Jefferson Parish Voters made an investment in their future on May 4th when voters chose to raise property taxes by $28.8 million to benefit public education. Jefferson Parish has the largest public-school system in Louisiana with almost 50,000 students. The tax increase, plus $4.5 million in cuts from other expenditures, will give a raise to most employees within the parish’s school system. Cade Brumley, superintendent of the Jefferson Parish Public School System, said the vote was a big vote of confidence from the people of Jefferson Parish. Not long after taking over as superintendent in 2018, Brumley worked to establish a new strategic plan titled “2024: The Future Our Kids Deserve.” However, Brumley felt his plan, which calls for an improvement of the district’s performance score from a C to an A by 2024, would be unattainable without the changes that voters approved. “The vote is an expression of the parish as a whole believing in the direction we’re going,” Brumley said.

While the pay raise for teachers and support staff is important, Brumley emphasized that it is not just about an across-the-board teacher raise. Early career teachers will receive a pay bump, which will make it easier for recruiters to bring young talent into the school system. Schools where 90% of the students are classified as economically disadvantaged or have a significant ESL (English as a Second Language) population will offer a $2,000 hiring incentive Additional stipends will be given to teachers who run after-school, summer and weekend programs with their students. Educators who fill the areas of greatest need in the schools will also be offered hiring incentives. Brumley said these positions include math, ESL, special education andscience. Teachers in those fields will receive a $1,000 per year supplement for their work. Teachers who earn good evaluations throughout the year and whose students do well on the state tests will receive a performance payout.

As important as the pay is for teachers, Brumley said it’s just as important for Jefferson Parish as a whole. When public education is strong, crime rates go down, the healthcare service system improves and property values increase.

“As the quality of education improves, so does the standard of living,” Brumley said.

Local business leaders agree with the superintendent. The vote was welcome news for the Jefferson Business Council. Tony Ligi, executive director for Jefferson Business Council, said there are many reasons to be happy with the voters’ choice. “Having a better system of public education is important in attracting businesses to Jefferson Parish,” Ligi said. “It provides us with a better-educated workforce.”

In addition, Ligi said strong public schools mean local employees will not have to worry about spending several thousand dollars a year to
send their children to private schools. If an area’s public schools are not viable, then employers have to take that into account when paying their employees, which costs companies more money. Ligi added that he liked how the new policy includes incentives to encourage teachers to pursue continuing education while teaching, which will attract not just teachers to Jefferson Parish, but better qualified teachers with a desire to improve themselves along the way.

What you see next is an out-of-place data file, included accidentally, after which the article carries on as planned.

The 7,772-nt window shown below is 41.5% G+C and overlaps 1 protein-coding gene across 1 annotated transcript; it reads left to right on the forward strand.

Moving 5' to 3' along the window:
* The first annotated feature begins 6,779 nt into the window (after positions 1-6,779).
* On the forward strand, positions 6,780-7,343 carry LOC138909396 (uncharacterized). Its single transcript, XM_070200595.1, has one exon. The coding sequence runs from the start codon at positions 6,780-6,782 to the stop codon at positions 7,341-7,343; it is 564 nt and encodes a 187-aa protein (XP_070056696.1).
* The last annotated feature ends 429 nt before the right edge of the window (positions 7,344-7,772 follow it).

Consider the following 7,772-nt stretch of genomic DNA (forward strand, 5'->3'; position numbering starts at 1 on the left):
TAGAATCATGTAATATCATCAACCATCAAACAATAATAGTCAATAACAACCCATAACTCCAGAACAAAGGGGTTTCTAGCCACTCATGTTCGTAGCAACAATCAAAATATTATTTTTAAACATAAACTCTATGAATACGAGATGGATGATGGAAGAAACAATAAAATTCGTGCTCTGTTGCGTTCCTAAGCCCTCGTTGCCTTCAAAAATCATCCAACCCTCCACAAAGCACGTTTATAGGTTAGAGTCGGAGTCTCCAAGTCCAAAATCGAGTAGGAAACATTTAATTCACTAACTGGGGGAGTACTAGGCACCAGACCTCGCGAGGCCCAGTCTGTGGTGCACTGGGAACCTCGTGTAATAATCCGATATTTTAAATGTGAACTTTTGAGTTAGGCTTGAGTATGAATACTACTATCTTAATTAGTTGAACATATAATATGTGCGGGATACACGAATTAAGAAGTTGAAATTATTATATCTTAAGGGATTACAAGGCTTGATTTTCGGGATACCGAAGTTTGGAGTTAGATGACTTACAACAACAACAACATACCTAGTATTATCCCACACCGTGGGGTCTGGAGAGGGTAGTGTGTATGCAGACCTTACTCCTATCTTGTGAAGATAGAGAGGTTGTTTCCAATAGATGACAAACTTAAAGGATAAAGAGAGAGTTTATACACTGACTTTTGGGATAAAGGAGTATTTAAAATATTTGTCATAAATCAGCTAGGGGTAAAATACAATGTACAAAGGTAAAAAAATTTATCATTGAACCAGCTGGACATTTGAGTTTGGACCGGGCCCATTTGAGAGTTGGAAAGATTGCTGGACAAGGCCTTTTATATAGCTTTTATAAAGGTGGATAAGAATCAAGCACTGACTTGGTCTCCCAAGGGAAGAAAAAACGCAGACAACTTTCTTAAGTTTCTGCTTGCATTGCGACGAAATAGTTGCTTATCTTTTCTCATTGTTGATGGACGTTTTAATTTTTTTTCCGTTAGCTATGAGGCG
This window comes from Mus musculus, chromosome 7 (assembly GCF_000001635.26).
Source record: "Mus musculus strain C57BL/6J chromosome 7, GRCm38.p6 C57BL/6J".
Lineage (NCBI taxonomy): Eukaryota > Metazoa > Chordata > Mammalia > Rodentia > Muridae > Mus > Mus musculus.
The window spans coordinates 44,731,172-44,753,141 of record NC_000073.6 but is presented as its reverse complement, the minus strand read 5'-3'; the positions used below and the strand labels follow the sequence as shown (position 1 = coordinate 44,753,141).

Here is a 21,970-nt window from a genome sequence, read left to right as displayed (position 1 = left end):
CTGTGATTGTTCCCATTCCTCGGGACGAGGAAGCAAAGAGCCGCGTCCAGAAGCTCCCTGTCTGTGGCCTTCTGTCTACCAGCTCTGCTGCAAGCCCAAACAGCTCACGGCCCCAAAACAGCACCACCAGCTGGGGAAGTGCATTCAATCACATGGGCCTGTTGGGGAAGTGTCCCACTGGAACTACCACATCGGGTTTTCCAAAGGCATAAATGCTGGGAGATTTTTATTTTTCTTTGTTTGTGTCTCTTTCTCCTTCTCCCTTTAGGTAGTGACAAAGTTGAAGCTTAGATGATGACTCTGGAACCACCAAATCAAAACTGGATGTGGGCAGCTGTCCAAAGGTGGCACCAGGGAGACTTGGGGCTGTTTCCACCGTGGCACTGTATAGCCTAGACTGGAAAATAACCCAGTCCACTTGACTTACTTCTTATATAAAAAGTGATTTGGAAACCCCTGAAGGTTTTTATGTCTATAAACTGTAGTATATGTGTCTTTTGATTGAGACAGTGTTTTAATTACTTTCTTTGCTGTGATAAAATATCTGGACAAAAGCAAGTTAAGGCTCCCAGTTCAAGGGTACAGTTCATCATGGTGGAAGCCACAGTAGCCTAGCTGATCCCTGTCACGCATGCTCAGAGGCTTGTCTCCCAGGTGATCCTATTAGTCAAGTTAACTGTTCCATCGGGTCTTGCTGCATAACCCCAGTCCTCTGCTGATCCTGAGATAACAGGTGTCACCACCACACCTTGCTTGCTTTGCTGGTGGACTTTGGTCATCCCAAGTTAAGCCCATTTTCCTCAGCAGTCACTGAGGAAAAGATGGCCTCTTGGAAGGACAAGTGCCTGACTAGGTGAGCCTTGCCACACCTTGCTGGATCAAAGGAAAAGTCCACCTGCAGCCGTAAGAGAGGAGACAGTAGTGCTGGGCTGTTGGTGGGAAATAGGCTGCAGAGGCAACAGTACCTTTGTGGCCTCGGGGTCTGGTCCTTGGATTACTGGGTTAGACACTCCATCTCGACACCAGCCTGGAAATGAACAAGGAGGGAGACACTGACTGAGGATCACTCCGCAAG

It is important to remember that continuing education in the form of certification and advanced degrees costs money. Liz Basta, an ESL teacher at Riverdale High School, said her pay raise would help pay off the master’s degree she earned in order to becoming highly qualified in her high-need area of education. Basta added that the vote was not only about the money:

“The pay raise is more than just about money or a living wage,” Basta said. “It was really important for the morale of our faculty and staff.
For many of us, I believe it was a vote of confidence from the people of Jefferson Parish. It sent the message to us that we are valued for our work.” A living wage and morale are important components to not just attracting motivated teachers, but to keeping them. A sense of continuity and community is valuable to students at any school.

“I can’t begin to describe the detriment academically and emotionally to our students who see teachers leave year after year, and sometimes mid- year,” said Basta. “Most of my students are surprised when I sincerely promise them in May that I will be there in August because they are so used to seeing teachers leave.”

Brumley echoed Basta’s sentiment about the importance of retaining teachers. He said the Jefferson Parish Public School System loses 40% of its new teachers after just one year of teaching and loses 30% of its experienced teachers every year. The new salaries and incentives will help improve those numbers.

The superintendent is hopeful for the future of Jefferson Parish Schools. With a new plan, a newly elected school board, and the funding to attract and retain high-quality teachers, he believes that better days lie ahead.

“We’re at a crossroads,” Brumley said. “We have to capitalize on the energy we have right now to get better outcomes for our kids.” 

Jefferson Review, by Fritz Esker